A team working in a new area called soft robotics at the Johns Hopkins University in Baltimore, MD, is developing tiny, self-folding devices that could be used to perform biopsies or precisely deliver drugs inside living tissue. The researchers report their work in the journal ACS Applied Materials & Interfaces.
The team led by Prof. David Gracias of the Department of Materials Science and Engineering at Johns Hopkins, made self-folding microgrippers that they believe could someday allow surgeons to perform minimally invasive biopsies or deliver drugs to precise locations inside the body via remote control.
The self-folding microgrippers, which look like sea stars with six arms that can fold into themselves, are made of a hydrogel that swells and shrinks in response to changes in temperature, acidity and light. Hydrogel deformed well, but was not stiff enough to grip and hold anything. However, after running several experiments and computer models, the team discovered that combining the soft, swellable hydrogel with a stiff, biodegradable polymer that does not swell, could make a self-folding microgripper that can wrap around cells and remove them from surrounding tissue.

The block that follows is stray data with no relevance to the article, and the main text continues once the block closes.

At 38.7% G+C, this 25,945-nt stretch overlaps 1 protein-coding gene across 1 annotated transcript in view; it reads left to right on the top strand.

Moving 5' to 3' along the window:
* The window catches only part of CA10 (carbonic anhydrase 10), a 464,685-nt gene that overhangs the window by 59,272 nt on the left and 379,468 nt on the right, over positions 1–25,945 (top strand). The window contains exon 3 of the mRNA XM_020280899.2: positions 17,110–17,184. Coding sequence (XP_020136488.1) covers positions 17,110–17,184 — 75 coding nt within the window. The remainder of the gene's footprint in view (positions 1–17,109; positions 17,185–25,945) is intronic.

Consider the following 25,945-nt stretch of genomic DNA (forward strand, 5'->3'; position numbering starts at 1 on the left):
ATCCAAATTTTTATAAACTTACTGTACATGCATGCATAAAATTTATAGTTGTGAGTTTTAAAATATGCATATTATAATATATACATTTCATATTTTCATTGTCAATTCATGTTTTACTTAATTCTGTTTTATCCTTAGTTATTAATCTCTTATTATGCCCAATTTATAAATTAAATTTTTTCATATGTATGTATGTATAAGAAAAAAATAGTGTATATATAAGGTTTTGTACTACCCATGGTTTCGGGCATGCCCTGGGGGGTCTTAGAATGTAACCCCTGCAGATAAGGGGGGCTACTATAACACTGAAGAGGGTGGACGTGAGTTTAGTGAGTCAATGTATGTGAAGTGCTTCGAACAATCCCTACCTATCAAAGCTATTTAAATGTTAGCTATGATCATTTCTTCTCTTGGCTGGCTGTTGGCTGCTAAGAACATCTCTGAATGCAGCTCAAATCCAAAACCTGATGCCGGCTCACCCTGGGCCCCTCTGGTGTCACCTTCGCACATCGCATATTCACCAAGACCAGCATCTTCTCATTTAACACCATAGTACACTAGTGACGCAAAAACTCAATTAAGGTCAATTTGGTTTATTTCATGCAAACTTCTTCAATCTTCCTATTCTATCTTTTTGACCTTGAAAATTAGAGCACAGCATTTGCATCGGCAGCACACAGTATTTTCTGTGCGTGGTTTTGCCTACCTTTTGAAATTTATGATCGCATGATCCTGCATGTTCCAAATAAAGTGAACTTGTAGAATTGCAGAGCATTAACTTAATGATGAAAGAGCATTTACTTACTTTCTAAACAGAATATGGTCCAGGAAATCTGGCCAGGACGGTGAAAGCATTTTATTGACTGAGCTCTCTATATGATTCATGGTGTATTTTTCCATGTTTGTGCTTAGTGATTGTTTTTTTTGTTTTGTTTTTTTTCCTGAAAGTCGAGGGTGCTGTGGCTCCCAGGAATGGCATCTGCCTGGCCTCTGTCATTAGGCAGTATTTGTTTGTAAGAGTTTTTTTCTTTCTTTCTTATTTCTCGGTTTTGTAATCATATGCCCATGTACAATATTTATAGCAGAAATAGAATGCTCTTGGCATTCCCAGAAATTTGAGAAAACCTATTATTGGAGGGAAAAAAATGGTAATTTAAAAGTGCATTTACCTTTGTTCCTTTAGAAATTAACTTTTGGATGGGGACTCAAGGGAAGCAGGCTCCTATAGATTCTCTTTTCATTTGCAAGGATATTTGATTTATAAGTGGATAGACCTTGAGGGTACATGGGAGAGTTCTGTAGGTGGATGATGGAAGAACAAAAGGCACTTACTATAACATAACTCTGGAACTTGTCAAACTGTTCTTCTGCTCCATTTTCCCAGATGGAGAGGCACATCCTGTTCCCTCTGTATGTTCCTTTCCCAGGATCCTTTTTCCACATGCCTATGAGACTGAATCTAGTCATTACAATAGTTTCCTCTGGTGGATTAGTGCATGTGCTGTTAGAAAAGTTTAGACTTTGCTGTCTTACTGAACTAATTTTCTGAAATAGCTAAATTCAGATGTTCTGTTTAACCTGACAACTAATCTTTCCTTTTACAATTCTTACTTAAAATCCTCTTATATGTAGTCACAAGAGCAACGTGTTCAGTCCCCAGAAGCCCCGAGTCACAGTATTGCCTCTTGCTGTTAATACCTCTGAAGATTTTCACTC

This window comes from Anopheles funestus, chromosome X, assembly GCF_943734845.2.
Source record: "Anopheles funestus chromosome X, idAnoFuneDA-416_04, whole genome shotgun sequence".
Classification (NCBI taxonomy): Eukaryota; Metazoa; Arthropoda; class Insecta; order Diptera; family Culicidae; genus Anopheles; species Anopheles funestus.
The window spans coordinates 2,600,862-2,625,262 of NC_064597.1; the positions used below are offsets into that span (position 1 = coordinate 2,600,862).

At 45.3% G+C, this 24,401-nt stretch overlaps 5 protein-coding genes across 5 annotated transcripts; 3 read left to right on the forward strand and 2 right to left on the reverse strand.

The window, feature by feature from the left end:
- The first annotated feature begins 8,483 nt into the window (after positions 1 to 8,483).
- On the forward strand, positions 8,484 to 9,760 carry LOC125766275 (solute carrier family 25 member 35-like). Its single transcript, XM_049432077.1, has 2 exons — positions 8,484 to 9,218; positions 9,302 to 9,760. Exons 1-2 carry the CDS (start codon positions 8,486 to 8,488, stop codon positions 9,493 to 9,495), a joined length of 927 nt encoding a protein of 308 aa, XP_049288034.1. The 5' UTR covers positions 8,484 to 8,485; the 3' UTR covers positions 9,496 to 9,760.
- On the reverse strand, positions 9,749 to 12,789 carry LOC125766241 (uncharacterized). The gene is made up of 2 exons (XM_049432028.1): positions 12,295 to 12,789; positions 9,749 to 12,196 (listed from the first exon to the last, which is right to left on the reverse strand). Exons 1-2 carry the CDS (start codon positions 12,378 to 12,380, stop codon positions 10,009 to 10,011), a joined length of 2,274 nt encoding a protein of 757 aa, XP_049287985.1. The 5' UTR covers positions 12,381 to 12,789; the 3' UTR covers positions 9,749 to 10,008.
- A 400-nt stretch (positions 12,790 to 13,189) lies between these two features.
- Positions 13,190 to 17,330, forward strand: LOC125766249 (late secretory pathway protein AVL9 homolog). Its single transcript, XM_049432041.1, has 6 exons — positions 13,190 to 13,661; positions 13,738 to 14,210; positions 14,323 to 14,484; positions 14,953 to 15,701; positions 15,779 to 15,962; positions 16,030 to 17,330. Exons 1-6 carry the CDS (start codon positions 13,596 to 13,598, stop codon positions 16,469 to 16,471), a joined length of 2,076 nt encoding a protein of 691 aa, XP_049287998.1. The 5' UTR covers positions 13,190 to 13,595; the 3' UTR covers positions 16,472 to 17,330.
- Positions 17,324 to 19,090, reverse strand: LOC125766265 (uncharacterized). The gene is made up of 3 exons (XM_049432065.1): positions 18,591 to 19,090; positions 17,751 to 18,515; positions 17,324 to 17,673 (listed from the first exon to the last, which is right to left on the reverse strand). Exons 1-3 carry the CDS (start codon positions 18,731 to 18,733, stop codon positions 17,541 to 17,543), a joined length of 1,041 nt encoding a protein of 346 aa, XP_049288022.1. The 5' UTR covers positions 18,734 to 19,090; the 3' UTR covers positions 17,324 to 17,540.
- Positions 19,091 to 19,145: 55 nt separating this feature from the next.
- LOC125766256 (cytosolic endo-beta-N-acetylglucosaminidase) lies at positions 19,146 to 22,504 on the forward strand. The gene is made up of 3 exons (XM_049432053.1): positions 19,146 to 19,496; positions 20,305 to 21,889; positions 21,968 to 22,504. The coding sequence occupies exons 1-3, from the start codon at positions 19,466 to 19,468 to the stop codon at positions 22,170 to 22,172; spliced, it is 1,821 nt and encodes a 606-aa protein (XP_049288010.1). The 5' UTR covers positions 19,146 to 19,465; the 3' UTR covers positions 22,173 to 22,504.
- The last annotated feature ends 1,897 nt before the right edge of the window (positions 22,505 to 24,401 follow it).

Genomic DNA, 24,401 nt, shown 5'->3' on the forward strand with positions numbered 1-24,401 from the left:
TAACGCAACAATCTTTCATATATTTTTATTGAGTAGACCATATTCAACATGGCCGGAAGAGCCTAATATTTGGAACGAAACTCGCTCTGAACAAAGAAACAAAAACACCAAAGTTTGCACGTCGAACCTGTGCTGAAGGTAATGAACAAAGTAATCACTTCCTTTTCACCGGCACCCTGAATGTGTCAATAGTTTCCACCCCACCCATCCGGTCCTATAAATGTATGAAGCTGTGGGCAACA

The team took the prototype further by embedding iron nanoparticles in the stiffened hydrogel structure so it could be remotely controlled and moved around using a non-attached magnetic probe. The researchers say their new material could give surgeons the ability to remotely direct where biopsies are taken.
This development will give doctors the ability to treat remote infections effectively without touching other healthy tissues.